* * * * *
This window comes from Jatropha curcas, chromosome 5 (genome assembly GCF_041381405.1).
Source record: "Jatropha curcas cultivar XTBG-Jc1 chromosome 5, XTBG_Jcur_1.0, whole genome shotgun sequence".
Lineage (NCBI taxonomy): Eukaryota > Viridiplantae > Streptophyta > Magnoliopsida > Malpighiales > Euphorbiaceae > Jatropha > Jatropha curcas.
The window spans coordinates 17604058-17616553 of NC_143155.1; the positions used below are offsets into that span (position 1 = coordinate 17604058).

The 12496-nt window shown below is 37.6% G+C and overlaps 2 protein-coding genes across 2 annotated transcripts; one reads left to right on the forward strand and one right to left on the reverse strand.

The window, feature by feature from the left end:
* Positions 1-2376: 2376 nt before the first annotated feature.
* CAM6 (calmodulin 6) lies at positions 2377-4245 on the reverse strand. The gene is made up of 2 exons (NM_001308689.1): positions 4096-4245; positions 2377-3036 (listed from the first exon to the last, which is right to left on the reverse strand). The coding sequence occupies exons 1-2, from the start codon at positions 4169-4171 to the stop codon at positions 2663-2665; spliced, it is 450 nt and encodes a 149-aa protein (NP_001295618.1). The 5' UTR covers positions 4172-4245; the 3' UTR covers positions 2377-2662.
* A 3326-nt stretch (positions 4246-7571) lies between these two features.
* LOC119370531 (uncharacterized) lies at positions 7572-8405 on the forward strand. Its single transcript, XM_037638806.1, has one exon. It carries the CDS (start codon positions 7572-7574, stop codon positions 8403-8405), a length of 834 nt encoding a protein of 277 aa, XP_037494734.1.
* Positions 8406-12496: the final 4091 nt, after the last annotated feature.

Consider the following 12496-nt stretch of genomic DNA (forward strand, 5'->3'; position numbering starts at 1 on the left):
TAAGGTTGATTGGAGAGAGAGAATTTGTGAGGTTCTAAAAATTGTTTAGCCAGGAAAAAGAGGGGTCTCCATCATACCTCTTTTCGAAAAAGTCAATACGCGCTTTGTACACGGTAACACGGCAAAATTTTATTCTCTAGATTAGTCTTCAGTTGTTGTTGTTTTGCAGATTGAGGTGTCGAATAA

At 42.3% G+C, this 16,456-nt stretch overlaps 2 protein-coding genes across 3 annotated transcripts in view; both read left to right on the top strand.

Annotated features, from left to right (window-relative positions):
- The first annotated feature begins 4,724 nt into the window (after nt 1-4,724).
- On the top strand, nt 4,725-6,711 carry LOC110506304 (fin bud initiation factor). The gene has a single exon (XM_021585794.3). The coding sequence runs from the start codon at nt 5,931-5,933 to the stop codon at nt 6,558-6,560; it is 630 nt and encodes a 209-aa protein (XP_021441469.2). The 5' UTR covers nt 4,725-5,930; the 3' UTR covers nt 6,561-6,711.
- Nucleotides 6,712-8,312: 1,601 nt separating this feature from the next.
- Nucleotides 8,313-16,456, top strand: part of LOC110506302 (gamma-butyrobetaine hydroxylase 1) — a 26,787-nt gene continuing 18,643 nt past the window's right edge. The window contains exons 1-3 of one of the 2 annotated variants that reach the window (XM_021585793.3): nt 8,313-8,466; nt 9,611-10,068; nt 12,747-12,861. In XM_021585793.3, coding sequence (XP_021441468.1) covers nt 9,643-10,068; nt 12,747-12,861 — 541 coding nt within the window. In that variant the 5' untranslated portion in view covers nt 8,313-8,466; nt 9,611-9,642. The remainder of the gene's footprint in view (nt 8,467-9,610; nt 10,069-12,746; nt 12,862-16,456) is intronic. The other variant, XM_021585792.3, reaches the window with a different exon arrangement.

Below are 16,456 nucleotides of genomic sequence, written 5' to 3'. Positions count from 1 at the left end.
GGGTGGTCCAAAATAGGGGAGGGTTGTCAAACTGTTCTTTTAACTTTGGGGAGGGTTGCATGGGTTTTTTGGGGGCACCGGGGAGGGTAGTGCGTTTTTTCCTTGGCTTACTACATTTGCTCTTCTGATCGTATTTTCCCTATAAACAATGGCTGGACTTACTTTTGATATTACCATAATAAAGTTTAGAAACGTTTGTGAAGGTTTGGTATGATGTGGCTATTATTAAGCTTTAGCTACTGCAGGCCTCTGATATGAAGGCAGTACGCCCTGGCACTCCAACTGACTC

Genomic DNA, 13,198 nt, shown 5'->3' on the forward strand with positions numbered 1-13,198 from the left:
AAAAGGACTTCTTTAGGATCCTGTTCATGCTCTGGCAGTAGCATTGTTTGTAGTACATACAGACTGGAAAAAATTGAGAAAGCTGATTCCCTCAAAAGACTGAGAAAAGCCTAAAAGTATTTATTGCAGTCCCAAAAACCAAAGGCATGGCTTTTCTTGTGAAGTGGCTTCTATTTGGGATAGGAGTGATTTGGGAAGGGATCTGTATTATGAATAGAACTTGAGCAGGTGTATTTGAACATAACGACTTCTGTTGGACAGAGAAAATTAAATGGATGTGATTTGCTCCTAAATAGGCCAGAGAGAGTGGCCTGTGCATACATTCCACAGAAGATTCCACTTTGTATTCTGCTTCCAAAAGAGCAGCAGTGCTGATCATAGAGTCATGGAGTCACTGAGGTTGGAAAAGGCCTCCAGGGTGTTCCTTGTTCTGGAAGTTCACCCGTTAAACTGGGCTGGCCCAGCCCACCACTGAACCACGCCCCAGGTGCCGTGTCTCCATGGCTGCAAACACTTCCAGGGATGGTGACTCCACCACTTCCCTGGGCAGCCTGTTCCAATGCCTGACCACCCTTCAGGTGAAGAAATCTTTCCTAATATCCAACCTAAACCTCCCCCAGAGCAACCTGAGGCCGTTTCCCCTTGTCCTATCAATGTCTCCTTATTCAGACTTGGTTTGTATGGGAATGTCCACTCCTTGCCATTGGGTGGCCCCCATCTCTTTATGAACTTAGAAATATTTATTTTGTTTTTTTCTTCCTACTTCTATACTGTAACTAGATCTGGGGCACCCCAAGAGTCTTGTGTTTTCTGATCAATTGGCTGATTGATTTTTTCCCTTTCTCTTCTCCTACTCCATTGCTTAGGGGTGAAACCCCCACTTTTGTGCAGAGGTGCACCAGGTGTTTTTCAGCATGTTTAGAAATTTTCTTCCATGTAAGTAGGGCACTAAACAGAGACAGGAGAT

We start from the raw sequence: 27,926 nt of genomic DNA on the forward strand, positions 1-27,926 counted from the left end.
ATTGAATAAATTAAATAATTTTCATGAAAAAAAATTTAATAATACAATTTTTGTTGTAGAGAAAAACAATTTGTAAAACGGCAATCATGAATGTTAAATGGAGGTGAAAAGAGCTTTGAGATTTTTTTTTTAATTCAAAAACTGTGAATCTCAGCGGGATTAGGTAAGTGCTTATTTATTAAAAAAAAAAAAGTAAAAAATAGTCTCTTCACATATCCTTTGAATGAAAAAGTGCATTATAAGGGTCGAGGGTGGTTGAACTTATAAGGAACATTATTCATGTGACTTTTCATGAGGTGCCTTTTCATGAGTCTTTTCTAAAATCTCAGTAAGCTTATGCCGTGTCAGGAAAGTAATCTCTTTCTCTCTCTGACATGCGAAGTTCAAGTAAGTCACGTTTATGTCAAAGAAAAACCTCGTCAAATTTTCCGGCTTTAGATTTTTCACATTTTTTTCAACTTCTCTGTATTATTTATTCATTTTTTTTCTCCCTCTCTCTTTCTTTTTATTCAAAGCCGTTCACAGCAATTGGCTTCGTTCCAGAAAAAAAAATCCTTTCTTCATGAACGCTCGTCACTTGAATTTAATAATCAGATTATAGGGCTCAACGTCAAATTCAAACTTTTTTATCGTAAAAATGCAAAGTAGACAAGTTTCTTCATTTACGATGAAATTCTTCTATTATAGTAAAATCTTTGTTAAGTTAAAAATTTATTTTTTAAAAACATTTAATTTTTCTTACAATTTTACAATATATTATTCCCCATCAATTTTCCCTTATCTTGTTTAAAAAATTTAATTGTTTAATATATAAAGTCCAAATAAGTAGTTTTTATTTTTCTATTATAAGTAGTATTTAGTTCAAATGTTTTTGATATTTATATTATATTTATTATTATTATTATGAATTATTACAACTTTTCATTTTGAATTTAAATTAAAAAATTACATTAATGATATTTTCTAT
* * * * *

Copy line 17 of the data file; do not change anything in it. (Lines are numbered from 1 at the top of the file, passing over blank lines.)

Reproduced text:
- On the top strand, nt 4,725-6,711 carry LOC110506304 (fin bud initiation factor). The gene has a single exon (XM_021585794.3). The coding sequence runs from the start codon at nt 5,931-5,933 to the stop codon at nt 6,558-6,560; it is 630 nt and encodes a 209-aa protein (XP_021441469.2). The 5' UTR covers nt 4,725-5,930; the 3' UTR covers nt 6,561-6,711.